When Mr. Upfold had obtained a satisfactory evidence of his adoption into the family of God, he was greatly concerned for the souls of others. He soon left the service of his Britannic Majesty, to devote himself to the service of the King of Zion. And although he was conscious of hia inability to preach among the heathen the gospel of Christ, yet he ven. tured to offer his service to the London Missionary Society. He was examined by a committee, who returned his name as a candidate for missionary labors. About this time the ship Duff was taken by the French, with sixty missionaries on board. This damped the missionary spirit for a time, during which he turned his eyes to America ; and soon after left his native country. This took place in the spring of 1801. Soon after his arrival he had an opportunity of seeing Dr. Baldwin administer baptism. This led him to an inves. tigation of the subject. He carefully examined the scripture, and soon became convinced, that believers were the only subjects of baptism, and that immersion was the only mode. He was baptized by Eld. B. Titcomb, of Portland. Me. Soon after this he became associated with the Baptist ministers. In the autumn of 1801 he removed from Boston to Portland, in Maine, and united with the Baptist church, and soon became a licentiate to preach the gospel. In the spring of 1805 he removed to Fairfield, Herkimer Co., N. Y., and on the 4th of Jan. 1807, he was ordained to the work of the ministry by a council of delegates from the churches in Hamilton, Herkimer, 2d Salisbury, Whitestown, Norway, and Deerfield. Among the ministers attending were those early veterans of the cross, Elds. Hosmer, Eddy, Douglass, and Card. He immediately associated with them in proclaiming the word of truth in the new settlements.

20*

His first labors after leaving Fairfield, in 1809, were per. formed in the towns of Remsen, Boonville, Leyden, and Western. And in some of these towns a reformation was produced, and churches formed in the first three towns, un. der his administration. Up to 1816 his labors were contin. ued in the churches of Fabius and Sangersfield, and in sev. eral missionary towns, the last of which was performed in Upper Canada. This circumstance opened a way for his removal into that province in the autumn of the same year. The labors required in this extensive field were severe, and the toils of nine years' exertions to answer the numerous calls in this then so destitute region reduced his physical energies, and greatly impaired his health. Thug en feebled, he returned to this Stale, and took up his residence in Mon. tezuma, and preached to the acceptance of the people in that village two years; and in Hannibal, and other parts of the county of Oswego, he passed the closing year of his life.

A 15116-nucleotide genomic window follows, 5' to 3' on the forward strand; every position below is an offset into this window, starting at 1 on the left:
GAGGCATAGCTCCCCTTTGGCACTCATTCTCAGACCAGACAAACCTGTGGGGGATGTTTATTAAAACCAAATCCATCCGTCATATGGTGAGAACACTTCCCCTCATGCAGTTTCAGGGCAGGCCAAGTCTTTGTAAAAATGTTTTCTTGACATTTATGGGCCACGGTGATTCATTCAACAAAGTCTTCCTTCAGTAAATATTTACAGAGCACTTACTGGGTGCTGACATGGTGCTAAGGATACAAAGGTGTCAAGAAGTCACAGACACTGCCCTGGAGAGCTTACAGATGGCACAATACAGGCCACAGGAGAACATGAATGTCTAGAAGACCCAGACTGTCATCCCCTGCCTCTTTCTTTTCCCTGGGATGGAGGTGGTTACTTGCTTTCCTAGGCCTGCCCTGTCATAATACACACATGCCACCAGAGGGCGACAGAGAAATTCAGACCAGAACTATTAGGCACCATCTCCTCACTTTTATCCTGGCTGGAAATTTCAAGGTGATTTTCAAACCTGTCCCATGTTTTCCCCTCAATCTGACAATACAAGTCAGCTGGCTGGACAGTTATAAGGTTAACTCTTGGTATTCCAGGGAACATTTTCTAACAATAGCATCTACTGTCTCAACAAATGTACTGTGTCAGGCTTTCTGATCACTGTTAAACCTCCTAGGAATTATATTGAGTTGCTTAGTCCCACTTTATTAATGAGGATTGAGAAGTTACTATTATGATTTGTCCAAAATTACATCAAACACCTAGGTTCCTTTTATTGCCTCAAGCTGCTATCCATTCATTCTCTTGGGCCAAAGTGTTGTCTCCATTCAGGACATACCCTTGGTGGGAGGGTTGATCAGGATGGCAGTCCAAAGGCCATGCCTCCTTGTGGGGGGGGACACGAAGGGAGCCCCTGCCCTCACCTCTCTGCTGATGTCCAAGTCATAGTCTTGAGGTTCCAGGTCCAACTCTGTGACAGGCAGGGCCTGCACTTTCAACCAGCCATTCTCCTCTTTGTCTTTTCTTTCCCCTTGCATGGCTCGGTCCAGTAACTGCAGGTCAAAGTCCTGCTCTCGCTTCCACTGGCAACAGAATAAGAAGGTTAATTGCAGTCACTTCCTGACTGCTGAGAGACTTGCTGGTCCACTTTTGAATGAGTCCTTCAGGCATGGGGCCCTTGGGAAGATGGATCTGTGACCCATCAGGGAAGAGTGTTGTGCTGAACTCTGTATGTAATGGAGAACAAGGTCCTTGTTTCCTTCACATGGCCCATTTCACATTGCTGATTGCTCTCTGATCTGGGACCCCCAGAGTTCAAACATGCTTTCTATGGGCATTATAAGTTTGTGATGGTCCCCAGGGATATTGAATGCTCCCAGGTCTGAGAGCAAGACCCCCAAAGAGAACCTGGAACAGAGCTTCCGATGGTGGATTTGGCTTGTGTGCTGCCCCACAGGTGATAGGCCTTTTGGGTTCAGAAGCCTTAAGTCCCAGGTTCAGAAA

On the 5th day of September, 1828, while sitting at the table of his morning meal, he was instantly seized with a cutting pain, as from the thrust of a dagger, in the region of the kidneys, where he had long endured a local affection. It was immediately followed with all the alarming indications of a malignant fever. Eld. Upfold departed this life the 12th of the same month, at Hannibal, Oswego Co.

His preaching was with plainness of speech and uncorruptness of doctrine. Salvation through the grace and truth which came by Jesus Christ was the substance of his theme, and he dwelt with peculiar delight on the sovereignty of its dispensation. His integrity as a man, and his faithfulness as a minister, have secured him the friendship and Christian affection of many, who will sorrow most of all that they shall see his face no more. The glowing sentiment of the Psalmist, expressed in the text he selected for his funeral, “ Lord, I have loved the habitation of thy house, and the place where thine honor dwelleth," was beautifully illustrated in his life and in his death. The peculiar distresses of his last moments did not obscure his views of the crown laid up for him, nor divert his attention from the delights of singing and prayer. Around the same bed where his freed soul was disencumbered of its clay, he gathered the weeping remnant of his family, and sounded his approach to the por.